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Eye-safe laser technology to diagnose traumatic brain injury

Researchers from BHP founder-member the University of Birmingham have designed and developed a novel diagnostic device designed for the early detection of traumatic brain injury (TBI), which works by shining a safe laser into the eye.

Described in Science Advances, the technique is dramatically different from other diagnostic methods and is now expected to be developed into a hand-held device for use in the crucial ‘golden hour’ after TBI, when life-critical decisions on treatment must be made.

The device incorporates a class 1, CE-marked, eye-safe laser and a unique Raman spectroscopy system, which uses light to reveal the biochemical and structural properties of molecules by detecting how they scatter light, to detect the presence and levels of known biomarkers for brain injury.

There is an urgent need for new technologies to improve the timeliness of TBI diagnosis, which is a leading cause of death worldwide. TBI is caused by sudden shock or impact to the head, which can cause mild to severe injury to the brain, and although it needs diagnosis and treatment as soon as possible to prevent further irreversible damage, it is hard to diagnose at the point of injury. Additionally, radiological investigations such as X-ray or MRI are very expensive and slow to show results.

Birmingham researchers, led by Professor Pola Goldberg Oppenheimer from the School of Chemical Engineering, designed and developed the novel diagnostic hand-held device to assess patients as soon as injury occurs. It is fast, precise and non-invasive for the patient, causing no additional discomfort, can provide information on the severity of the trauma, and will be suitable to be used on-site – at the roadside, on the battlefield or on the sports pitch – to assess TBI.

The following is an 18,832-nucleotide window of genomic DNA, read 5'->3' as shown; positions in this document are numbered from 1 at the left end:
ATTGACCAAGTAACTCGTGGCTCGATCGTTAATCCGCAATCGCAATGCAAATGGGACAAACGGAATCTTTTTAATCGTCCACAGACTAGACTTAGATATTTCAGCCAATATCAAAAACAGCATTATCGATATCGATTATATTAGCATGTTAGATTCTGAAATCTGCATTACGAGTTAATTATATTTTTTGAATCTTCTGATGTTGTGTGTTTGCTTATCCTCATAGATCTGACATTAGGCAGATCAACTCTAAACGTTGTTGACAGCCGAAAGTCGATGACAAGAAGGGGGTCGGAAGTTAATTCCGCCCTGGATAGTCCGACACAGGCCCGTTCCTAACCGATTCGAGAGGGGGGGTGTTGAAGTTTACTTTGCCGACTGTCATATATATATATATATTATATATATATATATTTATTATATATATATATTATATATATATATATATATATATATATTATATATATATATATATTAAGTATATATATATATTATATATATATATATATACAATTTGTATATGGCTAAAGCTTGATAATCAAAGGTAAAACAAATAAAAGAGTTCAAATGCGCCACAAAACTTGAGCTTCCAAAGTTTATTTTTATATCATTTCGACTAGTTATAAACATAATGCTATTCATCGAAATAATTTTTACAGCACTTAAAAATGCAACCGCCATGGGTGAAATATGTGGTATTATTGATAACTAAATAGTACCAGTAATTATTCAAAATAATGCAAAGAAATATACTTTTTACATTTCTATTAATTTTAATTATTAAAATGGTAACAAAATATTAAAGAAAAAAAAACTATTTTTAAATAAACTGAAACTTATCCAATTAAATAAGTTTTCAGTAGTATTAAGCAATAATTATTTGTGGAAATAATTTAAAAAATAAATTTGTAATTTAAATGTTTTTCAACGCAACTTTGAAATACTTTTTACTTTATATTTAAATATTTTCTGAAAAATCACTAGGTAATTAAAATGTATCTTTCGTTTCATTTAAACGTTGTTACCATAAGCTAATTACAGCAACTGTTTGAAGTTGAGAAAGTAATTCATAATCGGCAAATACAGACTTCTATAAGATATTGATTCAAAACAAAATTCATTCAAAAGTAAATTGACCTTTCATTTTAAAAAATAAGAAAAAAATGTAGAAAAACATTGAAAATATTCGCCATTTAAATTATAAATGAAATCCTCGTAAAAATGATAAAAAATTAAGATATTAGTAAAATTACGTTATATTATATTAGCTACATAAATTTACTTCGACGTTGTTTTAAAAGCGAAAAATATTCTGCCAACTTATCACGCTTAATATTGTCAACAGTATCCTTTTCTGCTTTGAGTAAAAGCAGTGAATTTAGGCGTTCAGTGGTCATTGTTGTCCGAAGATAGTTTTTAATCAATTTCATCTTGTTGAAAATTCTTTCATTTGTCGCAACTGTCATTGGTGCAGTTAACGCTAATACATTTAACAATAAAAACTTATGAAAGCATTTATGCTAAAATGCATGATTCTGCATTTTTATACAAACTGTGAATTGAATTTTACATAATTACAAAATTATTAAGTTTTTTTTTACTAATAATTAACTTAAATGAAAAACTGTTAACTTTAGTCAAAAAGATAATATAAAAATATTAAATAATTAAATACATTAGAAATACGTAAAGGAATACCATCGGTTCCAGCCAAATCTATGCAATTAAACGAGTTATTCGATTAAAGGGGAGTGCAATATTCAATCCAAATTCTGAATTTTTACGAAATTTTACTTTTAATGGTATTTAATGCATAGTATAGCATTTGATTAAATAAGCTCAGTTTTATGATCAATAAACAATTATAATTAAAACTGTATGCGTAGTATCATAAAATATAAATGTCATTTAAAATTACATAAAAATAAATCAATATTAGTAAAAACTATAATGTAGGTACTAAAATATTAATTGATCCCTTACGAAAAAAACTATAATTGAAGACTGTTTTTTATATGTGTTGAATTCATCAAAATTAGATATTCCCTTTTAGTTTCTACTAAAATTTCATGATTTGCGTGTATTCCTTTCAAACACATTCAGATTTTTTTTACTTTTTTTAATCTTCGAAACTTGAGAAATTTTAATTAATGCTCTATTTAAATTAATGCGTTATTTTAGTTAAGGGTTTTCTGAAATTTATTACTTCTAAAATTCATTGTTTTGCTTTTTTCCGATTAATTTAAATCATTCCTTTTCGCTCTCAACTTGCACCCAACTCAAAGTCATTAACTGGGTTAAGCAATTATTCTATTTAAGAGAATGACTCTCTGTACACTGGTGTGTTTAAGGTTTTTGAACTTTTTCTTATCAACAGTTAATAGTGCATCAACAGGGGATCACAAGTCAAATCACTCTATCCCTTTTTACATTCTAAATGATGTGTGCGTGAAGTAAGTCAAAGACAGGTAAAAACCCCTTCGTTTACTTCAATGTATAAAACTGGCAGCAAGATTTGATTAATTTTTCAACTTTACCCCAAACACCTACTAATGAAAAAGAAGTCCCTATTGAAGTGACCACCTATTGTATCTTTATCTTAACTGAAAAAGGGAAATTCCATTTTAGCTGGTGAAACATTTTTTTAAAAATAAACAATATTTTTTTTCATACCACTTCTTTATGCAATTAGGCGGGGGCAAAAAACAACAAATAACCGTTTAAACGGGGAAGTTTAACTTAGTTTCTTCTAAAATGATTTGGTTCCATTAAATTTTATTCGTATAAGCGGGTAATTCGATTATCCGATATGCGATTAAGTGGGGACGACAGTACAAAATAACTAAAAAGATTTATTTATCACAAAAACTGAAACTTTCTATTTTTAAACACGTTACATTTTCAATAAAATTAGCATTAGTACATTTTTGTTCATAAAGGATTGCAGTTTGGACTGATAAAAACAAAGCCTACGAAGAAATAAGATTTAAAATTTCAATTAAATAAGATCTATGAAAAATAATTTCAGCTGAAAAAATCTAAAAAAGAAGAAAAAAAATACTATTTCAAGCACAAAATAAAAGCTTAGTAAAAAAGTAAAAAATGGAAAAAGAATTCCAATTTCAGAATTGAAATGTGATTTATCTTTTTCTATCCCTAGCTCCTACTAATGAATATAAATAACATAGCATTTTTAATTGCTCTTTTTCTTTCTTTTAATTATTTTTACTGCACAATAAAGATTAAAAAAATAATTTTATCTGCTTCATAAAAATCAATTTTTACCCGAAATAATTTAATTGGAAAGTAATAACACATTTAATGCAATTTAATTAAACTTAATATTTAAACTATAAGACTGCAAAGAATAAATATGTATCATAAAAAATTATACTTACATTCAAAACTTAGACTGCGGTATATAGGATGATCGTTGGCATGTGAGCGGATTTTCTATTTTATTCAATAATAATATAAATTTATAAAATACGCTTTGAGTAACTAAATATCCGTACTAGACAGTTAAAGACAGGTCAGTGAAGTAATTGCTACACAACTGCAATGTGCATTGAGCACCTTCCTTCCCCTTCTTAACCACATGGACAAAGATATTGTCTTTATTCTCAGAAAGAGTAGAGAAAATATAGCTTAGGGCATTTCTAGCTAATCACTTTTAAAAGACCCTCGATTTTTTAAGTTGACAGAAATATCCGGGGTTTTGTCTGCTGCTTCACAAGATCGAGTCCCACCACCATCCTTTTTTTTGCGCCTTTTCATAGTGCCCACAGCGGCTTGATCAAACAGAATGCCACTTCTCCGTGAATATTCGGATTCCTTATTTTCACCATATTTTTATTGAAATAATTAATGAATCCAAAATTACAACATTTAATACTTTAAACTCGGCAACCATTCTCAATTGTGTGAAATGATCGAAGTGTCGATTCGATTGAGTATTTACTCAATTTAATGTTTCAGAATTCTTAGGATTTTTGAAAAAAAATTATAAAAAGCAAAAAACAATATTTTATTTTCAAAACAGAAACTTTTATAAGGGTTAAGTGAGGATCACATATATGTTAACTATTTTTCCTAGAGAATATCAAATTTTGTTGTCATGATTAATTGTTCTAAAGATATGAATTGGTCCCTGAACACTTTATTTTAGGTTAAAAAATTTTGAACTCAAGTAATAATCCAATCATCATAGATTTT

The device works by scanning the back of the eye where the optic nerve sits. Because this nerve is so closely linked to the brain, it carries the same biological information in the form of protein and lipid biomarkers. These biomarkers exist in a very tightly regulated balance, meaning even the slightest change may have serious effects on brain health. TBI causes these biomarkers to change, indicating that something is wrong.

Previous research has demonstrated the technology can accurately detect the changes in animal brain and eye tissues with different levels of brain injuries – picking up the slightest changes.

The device detailed in the current paper detects and analyses the composition and balance of these biomarkers to create ‘molecular fingerprints’. The study details the development, manufacture, and optimisation of a proof-of-concept prototype, and its use in reading biochemical fingerprints of brain injury on the optic nerve, to see whether it is a viable and effective approach for initial ‘on-scene’ diagnosis of TBI.

The researchers constructed a phantom eye to test its alignment and ability to focus on the back of the eye, used animal tissue to test whether it could discern between TBI and non-TBI states, and also developed decision support tools for the device, using AI, to rapidly classify TBIs.

The device is now ready for further evaluation including clinical feasibility and efficacy studies, and patient acceptability.

The researchers expect the diagnostic device to be developed into a portable technology which is suitable for use in point-of-care conditions capable to rapidly determine whether TBI occurs as well as classify whether it is mild, moderate or severe, and therefore, direct triage appropriately and in timely manner.